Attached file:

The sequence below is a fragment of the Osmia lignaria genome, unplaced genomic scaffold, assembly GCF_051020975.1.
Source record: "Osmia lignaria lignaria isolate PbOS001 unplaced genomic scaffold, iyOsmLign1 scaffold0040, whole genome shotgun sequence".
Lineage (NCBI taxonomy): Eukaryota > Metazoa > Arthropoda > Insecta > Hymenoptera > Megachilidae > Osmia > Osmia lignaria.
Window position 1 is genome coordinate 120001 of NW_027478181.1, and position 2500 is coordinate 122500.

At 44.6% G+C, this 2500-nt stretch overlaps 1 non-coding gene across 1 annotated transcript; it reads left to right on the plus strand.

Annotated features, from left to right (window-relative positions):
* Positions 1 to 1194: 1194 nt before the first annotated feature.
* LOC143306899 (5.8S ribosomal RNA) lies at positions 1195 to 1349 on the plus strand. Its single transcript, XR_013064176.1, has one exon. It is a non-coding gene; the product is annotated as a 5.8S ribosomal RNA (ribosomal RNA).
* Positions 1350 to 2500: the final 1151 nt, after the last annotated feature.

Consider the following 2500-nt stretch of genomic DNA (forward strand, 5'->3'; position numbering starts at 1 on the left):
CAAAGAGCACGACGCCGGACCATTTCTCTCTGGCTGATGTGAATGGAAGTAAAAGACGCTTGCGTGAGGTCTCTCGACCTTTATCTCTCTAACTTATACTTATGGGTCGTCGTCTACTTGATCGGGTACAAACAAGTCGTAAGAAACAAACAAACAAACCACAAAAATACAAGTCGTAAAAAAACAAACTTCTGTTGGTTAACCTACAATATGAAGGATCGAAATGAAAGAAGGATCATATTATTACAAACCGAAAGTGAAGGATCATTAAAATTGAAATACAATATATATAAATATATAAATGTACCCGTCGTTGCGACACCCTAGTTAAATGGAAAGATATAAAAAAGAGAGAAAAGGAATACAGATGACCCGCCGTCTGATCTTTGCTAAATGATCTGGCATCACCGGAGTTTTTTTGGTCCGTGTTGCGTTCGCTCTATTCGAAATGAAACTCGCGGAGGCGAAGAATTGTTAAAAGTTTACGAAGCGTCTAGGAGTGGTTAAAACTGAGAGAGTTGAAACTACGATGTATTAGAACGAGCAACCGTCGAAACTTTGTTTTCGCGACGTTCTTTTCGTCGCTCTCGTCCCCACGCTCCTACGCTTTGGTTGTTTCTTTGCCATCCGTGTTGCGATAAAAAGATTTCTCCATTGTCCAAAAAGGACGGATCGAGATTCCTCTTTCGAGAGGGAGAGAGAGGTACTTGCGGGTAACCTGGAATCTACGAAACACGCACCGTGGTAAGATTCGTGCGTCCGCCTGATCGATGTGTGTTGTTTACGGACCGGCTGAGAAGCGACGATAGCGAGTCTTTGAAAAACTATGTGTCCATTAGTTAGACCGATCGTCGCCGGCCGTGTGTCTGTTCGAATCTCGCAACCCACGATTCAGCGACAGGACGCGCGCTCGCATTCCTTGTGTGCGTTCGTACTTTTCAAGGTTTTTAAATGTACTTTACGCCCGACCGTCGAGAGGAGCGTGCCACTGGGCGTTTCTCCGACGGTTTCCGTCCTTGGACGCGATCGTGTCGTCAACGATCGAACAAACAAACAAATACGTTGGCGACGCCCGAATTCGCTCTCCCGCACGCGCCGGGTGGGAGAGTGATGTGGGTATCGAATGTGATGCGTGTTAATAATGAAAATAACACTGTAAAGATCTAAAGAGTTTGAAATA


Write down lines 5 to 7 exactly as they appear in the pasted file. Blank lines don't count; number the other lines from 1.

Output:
At 44.6% G+C, this 2500-nt stretch overlaps 1 non-coding gene across 1 annotated transcript; it reads left to right on the plus strand.

Annotated features, from left to right (window-relative positions):
* Positions 1 to 1194: 1194 nt before the first annotated feature.